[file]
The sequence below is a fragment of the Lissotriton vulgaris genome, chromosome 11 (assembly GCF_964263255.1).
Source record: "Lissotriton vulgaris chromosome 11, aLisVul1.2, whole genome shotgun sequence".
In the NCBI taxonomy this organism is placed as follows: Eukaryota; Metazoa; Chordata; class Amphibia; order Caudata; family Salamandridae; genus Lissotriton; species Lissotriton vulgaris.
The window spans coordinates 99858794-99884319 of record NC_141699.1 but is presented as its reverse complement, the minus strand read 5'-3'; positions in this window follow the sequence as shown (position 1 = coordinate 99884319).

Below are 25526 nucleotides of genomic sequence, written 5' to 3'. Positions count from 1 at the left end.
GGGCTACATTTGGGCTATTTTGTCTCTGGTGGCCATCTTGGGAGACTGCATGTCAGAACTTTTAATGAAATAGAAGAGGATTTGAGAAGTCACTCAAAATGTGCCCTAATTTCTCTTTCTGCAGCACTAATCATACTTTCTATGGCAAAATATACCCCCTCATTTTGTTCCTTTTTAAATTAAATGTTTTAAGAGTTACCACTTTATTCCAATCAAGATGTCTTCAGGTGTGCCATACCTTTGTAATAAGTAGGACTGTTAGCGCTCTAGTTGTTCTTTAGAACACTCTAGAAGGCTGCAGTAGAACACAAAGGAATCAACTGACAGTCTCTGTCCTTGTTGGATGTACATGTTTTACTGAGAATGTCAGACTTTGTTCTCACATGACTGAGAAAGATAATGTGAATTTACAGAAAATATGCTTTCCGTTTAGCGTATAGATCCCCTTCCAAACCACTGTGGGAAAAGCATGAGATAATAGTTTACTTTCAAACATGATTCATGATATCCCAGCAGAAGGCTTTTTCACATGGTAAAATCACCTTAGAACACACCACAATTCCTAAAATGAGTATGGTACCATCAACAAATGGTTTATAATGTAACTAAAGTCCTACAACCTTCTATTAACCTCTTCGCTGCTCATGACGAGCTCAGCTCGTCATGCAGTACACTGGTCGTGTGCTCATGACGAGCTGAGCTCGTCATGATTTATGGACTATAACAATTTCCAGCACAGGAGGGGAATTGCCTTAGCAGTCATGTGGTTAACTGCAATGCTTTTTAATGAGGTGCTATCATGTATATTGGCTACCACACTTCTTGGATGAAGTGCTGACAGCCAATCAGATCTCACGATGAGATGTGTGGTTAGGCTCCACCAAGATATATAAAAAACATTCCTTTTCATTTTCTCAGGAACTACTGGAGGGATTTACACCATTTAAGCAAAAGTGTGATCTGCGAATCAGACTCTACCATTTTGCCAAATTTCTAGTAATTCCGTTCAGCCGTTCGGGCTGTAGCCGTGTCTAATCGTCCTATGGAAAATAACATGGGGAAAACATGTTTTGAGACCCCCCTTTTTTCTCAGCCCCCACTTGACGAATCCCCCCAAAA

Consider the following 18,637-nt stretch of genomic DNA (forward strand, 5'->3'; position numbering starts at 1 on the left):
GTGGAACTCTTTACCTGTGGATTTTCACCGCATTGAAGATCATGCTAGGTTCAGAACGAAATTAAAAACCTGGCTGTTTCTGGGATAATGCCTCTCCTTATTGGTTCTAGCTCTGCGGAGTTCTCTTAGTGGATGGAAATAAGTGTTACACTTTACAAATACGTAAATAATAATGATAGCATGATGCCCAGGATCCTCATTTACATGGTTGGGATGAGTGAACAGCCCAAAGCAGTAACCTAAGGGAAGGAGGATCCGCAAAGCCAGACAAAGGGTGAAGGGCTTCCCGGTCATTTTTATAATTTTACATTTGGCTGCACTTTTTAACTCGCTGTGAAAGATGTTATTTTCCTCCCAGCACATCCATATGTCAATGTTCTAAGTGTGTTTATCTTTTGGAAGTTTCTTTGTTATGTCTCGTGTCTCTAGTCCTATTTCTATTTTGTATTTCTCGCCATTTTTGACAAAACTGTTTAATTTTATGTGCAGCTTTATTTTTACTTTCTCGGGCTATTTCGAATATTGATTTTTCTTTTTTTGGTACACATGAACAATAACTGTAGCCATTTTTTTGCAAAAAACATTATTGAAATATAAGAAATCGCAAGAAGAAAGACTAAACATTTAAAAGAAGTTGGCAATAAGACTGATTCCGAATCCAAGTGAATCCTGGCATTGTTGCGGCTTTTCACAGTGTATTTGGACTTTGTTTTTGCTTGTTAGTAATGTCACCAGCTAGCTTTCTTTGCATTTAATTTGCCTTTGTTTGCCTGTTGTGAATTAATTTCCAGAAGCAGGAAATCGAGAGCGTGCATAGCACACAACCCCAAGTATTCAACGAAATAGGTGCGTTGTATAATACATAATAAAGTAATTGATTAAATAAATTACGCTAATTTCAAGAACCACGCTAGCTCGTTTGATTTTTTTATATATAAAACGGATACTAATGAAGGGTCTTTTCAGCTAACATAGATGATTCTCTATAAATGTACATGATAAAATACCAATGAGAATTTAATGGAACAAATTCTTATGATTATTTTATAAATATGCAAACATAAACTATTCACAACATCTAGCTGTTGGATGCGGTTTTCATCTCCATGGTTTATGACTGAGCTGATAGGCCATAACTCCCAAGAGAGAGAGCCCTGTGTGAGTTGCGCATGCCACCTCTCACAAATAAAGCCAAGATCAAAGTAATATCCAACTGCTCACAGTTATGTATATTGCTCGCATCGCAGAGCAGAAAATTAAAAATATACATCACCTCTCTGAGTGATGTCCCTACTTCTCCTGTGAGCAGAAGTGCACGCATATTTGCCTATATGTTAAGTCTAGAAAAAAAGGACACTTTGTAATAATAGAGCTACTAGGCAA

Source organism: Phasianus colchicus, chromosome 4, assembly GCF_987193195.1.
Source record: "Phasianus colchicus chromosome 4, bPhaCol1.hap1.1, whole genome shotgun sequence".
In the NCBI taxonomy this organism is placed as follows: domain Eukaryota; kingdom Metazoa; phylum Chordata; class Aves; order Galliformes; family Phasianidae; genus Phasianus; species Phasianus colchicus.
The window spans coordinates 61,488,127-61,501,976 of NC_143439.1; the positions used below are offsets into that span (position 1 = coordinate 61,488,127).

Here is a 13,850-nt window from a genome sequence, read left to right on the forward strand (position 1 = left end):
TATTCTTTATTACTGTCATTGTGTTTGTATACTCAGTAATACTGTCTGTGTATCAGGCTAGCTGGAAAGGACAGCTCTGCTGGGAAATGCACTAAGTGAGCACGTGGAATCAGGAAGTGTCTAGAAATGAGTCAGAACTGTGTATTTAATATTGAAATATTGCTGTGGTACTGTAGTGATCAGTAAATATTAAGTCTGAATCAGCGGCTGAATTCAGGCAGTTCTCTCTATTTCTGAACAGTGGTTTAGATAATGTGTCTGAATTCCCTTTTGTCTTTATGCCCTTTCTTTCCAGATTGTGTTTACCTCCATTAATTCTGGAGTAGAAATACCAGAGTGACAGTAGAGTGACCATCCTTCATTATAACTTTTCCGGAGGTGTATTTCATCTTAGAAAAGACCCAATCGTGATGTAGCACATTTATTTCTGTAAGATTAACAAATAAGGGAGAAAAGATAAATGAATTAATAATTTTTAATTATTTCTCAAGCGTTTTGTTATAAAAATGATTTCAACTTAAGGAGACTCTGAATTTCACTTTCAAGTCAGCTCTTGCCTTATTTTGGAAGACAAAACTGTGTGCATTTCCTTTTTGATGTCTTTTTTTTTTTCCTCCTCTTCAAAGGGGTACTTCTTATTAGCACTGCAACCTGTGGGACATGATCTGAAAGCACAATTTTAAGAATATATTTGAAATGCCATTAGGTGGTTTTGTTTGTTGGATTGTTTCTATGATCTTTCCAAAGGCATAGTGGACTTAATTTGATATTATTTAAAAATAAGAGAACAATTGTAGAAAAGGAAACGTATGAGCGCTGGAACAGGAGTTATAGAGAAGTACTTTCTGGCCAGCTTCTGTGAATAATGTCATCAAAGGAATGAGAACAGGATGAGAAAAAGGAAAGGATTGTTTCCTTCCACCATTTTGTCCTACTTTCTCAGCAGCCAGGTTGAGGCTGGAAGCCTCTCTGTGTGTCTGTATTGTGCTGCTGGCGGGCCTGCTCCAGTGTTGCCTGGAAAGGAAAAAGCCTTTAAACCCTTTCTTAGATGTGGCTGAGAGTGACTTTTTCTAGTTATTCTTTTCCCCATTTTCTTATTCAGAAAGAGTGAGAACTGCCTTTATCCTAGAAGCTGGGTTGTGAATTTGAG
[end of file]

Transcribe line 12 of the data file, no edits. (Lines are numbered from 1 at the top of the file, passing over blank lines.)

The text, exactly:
The window spans coordinates 61,488,127-61,501,976 of NC_143439.1; the positions used below are offsets into that span (position 1 = coordinate 61,488,127).